18. The system according to claim 17, wherein said at least one processor comprises at least two processors, and wherein said at least two processors are coupled via at least one of said N bus lines.
19. The system according to claim 17, wherein at least one of said at least one data storage is coupled to said at least one processor via at least one of said N bus lines.
Description
BACKGROUND OF THE INVENTION

Some embodiments of the present invention are generally related to processor busses, and more particularly to detecting when more than one line in a bus is asserted.

In many microprocessor environments, busses may be used to connect various components as a mean of transferring signals and other data. One type of bus typically includes a collection of wires or lines that normally assert only one line or wire at a time. Busses are prone to various error conditions, which cause incorrect results. Error detection can be critical to processor stability and overall performance. Of the many types of errors that may occur, one of the more serious is when more than one line or wire asserts or goes hot at the same time. For example, when a soft error occurs, more than one line is asserted, causing errors in the processing of computer instructions.

Previous solutions to this problem include using extensive logic to examine every wire in a bus in relation to every other wire in the bus. This method is inefficient and expensive when the number of wires (N) is large, because the number of the (N−1)! states to monitor.

BRIEF DESCRIPTION OF THE DRAWINGS

The invention shall be described with reference to the accompanying figures, wherein:

FIG. 1 illustrates a diagram of a multiple assertion detection apparatus, according to an embodiment of the present invention;

FIG. 2 illustrates a diagram of an multiple assertion detection apparatus, according to an alternative embodiment of the present invention;

FIGS. 3-4 illustrate diagrams of system environments capable of being adapted to perform the operations of multiple assertion detection, according to embodiments of the present invention; and

FIG. 5 illustrates a diagram of a computing environment capable of being adapted to perform the operations of multiple assertion detection, according to an embodiment of the present invention.

The invention is now described with reference to the accompanying drawings. In the drawings, like reference numbers generally indicate identical, functionally similar, and/or structurally similar elements. The drawing in which an element first appears is generally indicated by the left-most digit(s) in the corresponding reference number.

DETAILED DESCRIPTION OF PREFERRED EMBODIMENTS

While the present invention is described in terms of the examples below, this is for convenience only and is not intended to limit its application. In fact, after reading the following description, it will be apparent to one of ordinary skill in the art how to implement the following invention in alternative embodiments (e.g., in systems employing in-order processing, out-of-order processing, etc.).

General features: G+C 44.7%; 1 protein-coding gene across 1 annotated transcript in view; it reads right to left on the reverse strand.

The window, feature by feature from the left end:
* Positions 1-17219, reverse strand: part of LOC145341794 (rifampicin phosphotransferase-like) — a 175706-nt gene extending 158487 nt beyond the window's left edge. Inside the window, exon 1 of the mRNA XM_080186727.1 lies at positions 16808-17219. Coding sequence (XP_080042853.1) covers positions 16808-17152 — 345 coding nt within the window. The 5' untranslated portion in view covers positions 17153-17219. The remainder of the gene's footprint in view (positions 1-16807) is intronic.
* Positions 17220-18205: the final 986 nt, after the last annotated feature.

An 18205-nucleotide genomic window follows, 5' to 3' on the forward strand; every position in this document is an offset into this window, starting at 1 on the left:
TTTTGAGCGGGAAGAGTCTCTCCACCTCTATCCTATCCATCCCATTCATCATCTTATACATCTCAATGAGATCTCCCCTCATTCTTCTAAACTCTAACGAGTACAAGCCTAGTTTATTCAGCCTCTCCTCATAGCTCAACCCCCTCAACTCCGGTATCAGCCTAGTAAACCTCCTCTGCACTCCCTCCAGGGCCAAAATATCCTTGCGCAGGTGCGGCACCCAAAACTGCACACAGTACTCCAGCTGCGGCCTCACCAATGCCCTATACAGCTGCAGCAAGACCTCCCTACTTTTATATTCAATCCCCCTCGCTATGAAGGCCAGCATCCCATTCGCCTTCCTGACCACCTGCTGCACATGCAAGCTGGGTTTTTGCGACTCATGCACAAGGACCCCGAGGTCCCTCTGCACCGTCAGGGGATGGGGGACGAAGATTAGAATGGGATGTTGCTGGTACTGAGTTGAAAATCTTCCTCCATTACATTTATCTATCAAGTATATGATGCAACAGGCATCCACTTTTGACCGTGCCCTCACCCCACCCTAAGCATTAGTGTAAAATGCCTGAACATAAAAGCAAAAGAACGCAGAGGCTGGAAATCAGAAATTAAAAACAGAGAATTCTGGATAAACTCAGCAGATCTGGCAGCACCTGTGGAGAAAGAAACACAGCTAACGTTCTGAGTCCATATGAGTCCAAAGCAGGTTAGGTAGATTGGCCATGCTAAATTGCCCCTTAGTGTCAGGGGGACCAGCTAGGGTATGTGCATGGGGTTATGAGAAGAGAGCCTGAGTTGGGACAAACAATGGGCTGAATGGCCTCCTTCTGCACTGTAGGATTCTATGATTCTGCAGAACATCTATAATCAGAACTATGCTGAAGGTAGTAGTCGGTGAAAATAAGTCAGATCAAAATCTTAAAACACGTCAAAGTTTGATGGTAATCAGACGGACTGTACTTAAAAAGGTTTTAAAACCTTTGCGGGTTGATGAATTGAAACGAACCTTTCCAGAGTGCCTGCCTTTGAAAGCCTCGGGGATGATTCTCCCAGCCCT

Furthermore, while the following description focuses on the recovery of instructions in a microprocessor using a form of an Itanium® Processor Family (IPF) compatible processor or in a Pentium® compatible processor family (both manufactured by Intel® Corporation, Santa Clara, Calif.), it is not intended to limit the application of the present invention. It will be apparent to one skilled in the relevant art how to implement the following invention, where appropriate, in alternative embodiments. For example, the present invention may be applied, alone or in combination, with various microprocessor architectures and their inherent features, such as, but not limited to, complex instruction set (CISC), reduced instruction set (RISC), very long instruction word (VLIW), and explicitly parallel instruction computing (EPIC).

In this detailed description, numerous specific details are set forth. However, it is understood that embodiments of the invention may be practiced without these specific details. In other instances, well-known circuits, structures, and/or techniques have not been shown in detail in order not to obscure an understanding of this description.

References to “one embodiment”, “an embodiment”, “example embodiment”, “various embodiments”, etc., indicate that the embodiment(s) of the invention so described may include a particular feature, structure, or characteristic, but not every embodiment necessarily includes the particular feature, structure, or characteristic. Further, repeated use of the phrase “in one embodiment” does not necessarily refer to the same embodiment, although it may.

In this detailed description and claims, the term “coupled,” along with its derivatives, such as, “connected” and “electrically connected”, may be used. It should be understood that “coupled” may mean that two or more elements are in direct physical or electrical contact with each other or that the two or more elements are not in direct contact but still cooperate or interact with each other.